The government notes that following Free Speech Coalition, defendants in this circuit have challenged their child-pornography convictions by contend-ing “that the government failed to prove the children depicted in the pornog-raphy were real, as opposed to ‘virtual,’ children.” We have rejected such a defense, concluding that “Free Speech Coalition did not establish a broad re-quirement that the Government must present expert testimony to establish that the unlawful image depicts a real child.” United States v. Slanina, 359 F.3d 356, 357 (5th Cir. 2004) (per curiam). “The district court, as the trier of fact . . . , was capable of reviewing the evidence to determine whether the
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Government met its burden to show that the images depicted real children.” Id. Moreover, “[j]uries are still capable of distinguishing between real and virtual images.” Id. (citation omitted).
Count Two charged Pawlak with access with intent to view child por-nography involving a prepubescent minor in violation of 18 U.S.C. § 2252A(a)(5)(B). Pawlak contends that “there was no evidence presented that the representations of children in the images accessed . . . were actual, real children,” as opposed to “computer generated or morphed images.” Conse-quently, because “the court’s charge only allowed for the conviction upon a finding of child pornography that were images of real or actual children,” the evidence introduced “was not sufficient to satisfy the elements of this offense.”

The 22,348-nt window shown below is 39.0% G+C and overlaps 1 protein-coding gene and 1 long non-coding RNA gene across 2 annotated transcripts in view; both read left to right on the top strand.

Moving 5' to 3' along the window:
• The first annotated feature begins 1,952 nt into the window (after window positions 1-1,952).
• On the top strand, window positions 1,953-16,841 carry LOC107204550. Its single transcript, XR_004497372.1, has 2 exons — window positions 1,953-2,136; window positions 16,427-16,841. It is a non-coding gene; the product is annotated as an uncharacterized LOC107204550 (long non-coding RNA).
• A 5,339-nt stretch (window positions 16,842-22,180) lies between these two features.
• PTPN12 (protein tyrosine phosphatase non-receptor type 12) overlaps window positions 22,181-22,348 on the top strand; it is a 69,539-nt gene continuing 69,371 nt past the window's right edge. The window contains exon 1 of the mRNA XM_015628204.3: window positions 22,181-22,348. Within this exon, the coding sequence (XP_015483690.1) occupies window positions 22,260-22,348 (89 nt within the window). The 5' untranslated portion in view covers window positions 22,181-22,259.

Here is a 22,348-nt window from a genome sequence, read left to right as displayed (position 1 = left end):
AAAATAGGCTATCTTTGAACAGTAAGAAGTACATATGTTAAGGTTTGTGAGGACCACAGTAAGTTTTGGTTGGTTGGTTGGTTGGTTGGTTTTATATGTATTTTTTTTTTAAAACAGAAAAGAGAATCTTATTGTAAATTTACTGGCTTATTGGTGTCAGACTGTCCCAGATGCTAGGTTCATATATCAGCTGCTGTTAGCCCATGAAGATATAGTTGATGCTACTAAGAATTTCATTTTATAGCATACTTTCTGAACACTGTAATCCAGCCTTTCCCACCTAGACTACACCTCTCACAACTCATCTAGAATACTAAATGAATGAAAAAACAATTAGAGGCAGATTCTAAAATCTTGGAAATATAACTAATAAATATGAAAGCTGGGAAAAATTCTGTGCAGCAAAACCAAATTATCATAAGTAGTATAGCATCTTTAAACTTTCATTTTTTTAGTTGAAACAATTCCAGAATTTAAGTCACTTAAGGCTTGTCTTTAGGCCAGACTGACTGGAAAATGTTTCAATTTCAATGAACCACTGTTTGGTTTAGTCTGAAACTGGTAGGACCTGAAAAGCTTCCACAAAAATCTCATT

The government counters with three points. First, it highlights that we have stated that images of child pornography are themselves sufficient to es-tablish that actual children are depicted. In United States v. McNealy, 625 F.3d 858, 865−66 (5th Cir. 2010), a defendant asserted that the factfinder was incapable of ascertaining whether the charged images showed actual chil-dren. A government witness testified that he believed that the children depicted in the images were “real minors,” id. at 865, but “conceded that he did not ‘have the ability to look at these images and tell th[e] jury if they’[d] been altered or not,’” id.